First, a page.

The success of the MLS in Toronto helped give birth to other big market expansion teams hoping to follow a similar business model. San Jose, Seattle, Philadelphia, Portland, New York, Orlando, Atlanta and Minnesota all followed Toronto into the league and benefitted from the blueprint TFC created. The MLS also expanded to Vancouver in 2011 and Montreal is 2012, proving it had faith in the success and profitability of the game in Canada.
Those franchises have not disappointed. Vancouver and Montreal have followed the model that made Toronto so successful back in 2007, namely smaller downtown stadiums, supporter groups, and tapping into the rich history of the game in this country.
In Vancouver, a strong foundation of soccer loving fans exists, just like it does in Toronto and Montreal. The passion for the game is strong. The fans at Whitecaps games have become the reason to go to games, just like they did in the early days of the Toronto franchise. According to Carling Jackson, a former NCAA Division 1 soccer player and current Whitecaps fan “the fans that go to soccer are intelligent…they know their stuff…they’re very analytical….it’s a very intelligent fan base.”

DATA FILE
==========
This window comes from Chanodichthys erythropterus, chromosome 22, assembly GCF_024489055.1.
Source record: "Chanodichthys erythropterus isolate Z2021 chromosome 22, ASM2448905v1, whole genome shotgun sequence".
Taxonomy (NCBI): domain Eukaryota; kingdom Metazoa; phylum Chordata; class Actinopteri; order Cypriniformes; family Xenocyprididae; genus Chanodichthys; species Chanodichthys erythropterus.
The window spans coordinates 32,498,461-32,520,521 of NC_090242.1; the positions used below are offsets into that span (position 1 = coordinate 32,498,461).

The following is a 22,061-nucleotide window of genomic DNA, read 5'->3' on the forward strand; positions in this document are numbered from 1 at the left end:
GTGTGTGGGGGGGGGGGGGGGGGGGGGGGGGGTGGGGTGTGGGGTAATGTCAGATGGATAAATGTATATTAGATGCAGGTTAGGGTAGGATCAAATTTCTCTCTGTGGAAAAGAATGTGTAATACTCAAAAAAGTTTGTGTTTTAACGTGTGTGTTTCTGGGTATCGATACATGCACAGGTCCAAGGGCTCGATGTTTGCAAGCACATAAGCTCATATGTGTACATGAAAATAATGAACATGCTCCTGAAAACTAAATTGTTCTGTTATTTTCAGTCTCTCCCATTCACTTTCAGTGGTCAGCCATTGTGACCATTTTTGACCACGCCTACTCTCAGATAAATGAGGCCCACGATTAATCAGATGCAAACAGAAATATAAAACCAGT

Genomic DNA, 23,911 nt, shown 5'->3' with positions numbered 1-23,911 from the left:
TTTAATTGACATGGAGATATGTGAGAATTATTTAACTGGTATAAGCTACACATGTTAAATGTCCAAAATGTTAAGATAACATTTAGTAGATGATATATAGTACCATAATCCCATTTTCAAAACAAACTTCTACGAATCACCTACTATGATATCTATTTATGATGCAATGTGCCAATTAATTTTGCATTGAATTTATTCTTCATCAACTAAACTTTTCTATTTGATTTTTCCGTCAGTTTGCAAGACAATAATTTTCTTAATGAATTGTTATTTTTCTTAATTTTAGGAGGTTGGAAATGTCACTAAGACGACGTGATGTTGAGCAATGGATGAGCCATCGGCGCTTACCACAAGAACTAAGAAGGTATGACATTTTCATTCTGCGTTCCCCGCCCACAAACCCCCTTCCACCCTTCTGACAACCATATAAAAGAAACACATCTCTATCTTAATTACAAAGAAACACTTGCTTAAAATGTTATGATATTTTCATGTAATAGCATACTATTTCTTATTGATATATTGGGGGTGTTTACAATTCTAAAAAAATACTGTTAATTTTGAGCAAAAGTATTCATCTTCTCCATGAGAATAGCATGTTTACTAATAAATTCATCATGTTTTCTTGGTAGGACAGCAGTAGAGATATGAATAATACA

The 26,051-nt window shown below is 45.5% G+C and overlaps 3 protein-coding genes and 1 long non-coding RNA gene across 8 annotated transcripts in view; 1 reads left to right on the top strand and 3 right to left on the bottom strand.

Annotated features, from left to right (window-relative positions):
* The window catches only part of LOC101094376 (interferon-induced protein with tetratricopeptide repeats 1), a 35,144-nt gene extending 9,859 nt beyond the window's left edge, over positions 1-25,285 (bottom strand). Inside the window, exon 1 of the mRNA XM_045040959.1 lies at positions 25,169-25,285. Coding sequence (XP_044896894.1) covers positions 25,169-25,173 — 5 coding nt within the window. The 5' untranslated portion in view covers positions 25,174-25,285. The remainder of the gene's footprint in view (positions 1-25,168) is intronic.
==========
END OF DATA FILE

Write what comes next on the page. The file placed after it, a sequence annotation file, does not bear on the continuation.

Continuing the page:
With consistently large crowds at games and increasing television numbers, the Whitecaps are giving the other franchises in Vancouver, namely the Canucks and Lions, a run for their money. The Whitecaps are also drawing in a very young following, something they hope to build on. According to Carling, “it’s a younger crowd at the games now…it’s a cooler thing to do.”
According to an article recently in the Vancity buzz, the Vancouver Canucks organization are so intrigued by the passionate young crowds at Whitecaps games they are considering putting in a supporters section in Rogers Arena much like the ones at Whitecaps games. This is due in large part to the passion and positive influence of supporter groups like Curva Collective, the Southsiders and the Rain City Brigade at Whitecaps games. The young, raucous fans in the stadium are becoming part of the reason to go to the game and the hockey market wants a piece of that action.
According to fan Carling Jackson, the Whitecaps are attracting a younger, more passionate crowd to their games and other franchises in Vancouver are looking to follow their lead.
Jackson has noticed the passion of the fan base all over the city of Vancouver, where she currently resides. “On Game Day, it’s crazy on Commercial…there’s so many people out with jerseys on…it’s great.” Before matches there are marches held along Granville and Robson ending at the stadium; another opportunity for the fans to show their passion.
Canadian soccer fans are helping to lead the way for how fans interact with their teams during game action.